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Check out Harbor Freight, they have a 120V gassless wire fed welder. Good for light gague metal, I built all of my gates with it, up to 2 inch square tubing, mostly 1 , 3/4 and 1/2 inch material Gassless wire feed is pretty easy to figure out. The wire is a bit more pricey but I only go through a spool a year. Ya need to get a full hood, the hand held mother that comes with it is junk. Get a few of the magnetic holders and some welding clamps. They also have a Cut off saw for about a 100 bucks that makes short work of tubing and bar stock. Have fun I do,

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Why not just use coat hangers?
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You can't feed coat hangers through a wirefeed welder.
coat hangers work well enough with an oxy-acetylene torch, but I highly doubt they'd be of much use in any electric arc welder. There's no flux.
--
Chris Lewis, Una confibula non set est
It's not just anyone who gets a Starship Cruiser class named after them.
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said...

Coat hangers do work well for OA work, though. And cheap. They used to use them a lot for body repairs back when they made cars out of steel.
Steve
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snipped-for-privacy@nortelnetworks.com said...

Nevermind me. I was thinking torch, not electric.
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Excellent, sounds like about what I need, harbor freight is just a few miles up the road from me. Thanks ! I will check it out.
Brandon
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wrote:

Do you have plans/pictures of your gates??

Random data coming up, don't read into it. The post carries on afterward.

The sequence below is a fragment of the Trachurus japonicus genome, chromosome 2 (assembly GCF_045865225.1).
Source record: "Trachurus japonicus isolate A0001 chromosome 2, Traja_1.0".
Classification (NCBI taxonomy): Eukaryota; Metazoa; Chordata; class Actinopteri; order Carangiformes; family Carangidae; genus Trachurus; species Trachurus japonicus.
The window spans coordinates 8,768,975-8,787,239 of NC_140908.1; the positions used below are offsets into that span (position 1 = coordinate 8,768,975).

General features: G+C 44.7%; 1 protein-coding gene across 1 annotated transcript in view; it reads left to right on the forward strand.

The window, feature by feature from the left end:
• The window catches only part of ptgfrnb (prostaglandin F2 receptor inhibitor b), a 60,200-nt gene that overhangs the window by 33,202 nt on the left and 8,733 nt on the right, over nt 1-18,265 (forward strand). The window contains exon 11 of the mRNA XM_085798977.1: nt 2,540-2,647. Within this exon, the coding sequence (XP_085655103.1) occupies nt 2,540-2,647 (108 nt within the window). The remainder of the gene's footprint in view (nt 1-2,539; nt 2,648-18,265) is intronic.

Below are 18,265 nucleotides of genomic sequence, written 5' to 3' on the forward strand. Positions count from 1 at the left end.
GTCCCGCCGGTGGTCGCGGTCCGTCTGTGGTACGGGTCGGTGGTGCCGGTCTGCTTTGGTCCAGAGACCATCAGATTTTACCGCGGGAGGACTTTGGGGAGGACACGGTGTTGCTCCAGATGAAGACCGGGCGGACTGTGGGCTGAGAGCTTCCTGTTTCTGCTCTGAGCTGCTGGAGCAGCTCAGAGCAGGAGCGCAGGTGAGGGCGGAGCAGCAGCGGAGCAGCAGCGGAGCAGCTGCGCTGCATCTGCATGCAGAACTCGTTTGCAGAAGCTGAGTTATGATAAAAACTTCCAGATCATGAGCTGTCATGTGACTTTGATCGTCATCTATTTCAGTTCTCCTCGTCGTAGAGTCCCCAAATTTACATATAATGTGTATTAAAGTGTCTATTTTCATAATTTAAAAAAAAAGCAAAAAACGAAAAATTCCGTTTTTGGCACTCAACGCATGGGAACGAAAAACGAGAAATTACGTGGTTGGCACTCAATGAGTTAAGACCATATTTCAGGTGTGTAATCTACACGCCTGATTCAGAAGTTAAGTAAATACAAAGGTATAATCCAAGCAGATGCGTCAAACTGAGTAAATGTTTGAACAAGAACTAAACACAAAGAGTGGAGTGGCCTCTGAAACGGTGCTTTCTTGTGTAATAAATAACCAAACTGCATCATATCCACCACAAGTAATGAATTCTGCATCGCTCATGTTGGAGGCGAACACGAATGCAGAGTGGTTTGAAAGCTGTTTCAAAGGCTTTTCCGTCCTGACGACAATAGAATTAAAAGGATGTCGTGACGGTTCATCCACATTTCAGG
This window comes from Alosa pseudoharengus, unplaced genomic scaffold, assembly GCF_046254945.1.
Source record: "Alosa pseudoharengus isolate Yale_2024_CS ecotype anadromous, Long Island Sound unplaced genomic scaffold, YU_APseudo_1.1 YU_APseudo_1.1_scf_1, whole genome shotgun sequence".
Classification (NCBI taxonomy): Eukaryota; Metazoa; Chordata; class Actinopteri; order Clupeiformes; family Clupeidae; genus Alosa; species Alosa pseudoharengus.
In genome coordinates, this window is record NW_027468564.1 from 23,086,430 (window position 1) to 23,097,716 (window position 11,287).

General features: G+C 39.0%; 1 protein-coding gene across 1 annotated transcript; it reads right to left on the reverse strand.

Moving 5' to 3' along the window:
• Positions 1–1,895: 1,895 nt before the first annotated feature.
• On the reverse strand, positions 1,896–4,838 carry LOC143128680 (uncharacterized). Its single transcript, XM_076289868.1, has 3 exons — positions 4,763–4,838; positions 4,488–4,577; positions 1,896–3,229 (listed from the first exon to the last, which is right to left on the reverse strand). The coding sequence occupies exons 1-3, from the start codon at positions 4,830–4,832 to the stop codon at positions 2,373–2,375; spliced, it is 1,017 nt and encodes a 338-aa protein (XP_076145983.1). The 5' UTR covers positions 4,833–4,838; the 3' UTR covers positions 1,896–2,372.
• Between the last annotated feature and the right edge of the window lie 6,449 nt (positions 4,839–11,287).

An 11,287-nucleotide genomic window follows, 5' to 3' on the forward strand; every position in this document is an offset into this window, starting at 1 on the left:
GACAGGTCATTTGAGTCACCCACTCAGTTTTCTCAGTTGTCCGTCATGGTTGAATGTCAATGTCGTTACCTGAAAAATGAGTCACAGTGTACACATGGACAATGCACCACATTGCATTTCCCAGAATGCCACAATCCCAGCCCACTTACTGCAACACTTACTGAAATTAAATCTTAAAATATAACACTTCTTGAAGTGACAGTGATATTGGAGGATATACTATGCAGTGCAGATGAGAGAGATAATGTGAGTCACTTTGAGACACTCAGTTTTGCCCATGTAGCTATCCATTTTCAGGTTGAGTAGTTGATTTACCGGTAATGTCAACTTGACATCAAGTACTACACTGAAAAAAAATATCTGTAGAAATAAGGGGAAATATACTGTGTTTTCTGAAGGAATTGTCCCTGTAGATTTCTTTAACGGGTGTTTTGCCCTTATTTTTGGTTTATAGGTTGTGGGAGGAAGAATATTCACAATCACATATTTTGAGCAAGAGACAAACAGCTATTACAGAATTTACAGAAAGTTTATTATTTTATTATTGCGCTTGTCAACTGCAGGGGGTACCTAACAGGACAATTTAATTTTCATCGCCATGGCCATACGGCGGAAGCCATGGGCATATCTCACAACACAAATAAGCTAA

PJ
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There you go. You can build all manner of things, including ornamental metal (incorrectly called wought iron).

All work by the principle of heating the surrounding metal with a heat source so that the added metal is fluid and makes complete fusion with the base metal. The base metal is the piece being heated. In all welding, the surrounding air must be kept out or the molten pool will have properties such as porosity (foaming) that are bad for the finished weld.
MIG - Metal Inert Gas, proper name Gas Metal Arc Welding GMAW - A wire is fed into the arc. It is surrounded by gas to shield the molten pool.
TIG - Tungsten Inert Gas, sometime called "Heliarc welding" uses a tungsten rod to make an arc to heat up the base metal. When a pool is created, another uncoated rod of the same metal as the base metal is inserted in the pool and let melt. This is done repeatedly, moving from one puddle to the next. A gas shield surrounds the tungsten electrode and keeps the air out of the molten pool.
Stick - SMAW - Shielded Metal Arc Welding - a metal electrode has a coating that keeps out the air from the pool.
Oxyacetelyne - OA - welding - like TIG, but you use a gas/oxygen heat supply to make the puddle, then also use a filler rod. A pretty good way to weld, but you have to heat up a lot of metal to get it hot enough to melt. You can also use the OA setup for cutting. Mainly, you can cut out figures from sheet metal and car fenders for your sculptures, another source of cheap materials, and then sell them for gawdawful high prices like everyone else does. DO NOT buy anything but Victor OA gear, as it lasts, and is easy to get repaired. An OA rig will cost you around $250.

Then just get to it. Take classes. Go to the library.

MIG would give you a lot of capabilities for thick and thin metal. An AC/DC machine would also get you started a little cheaper.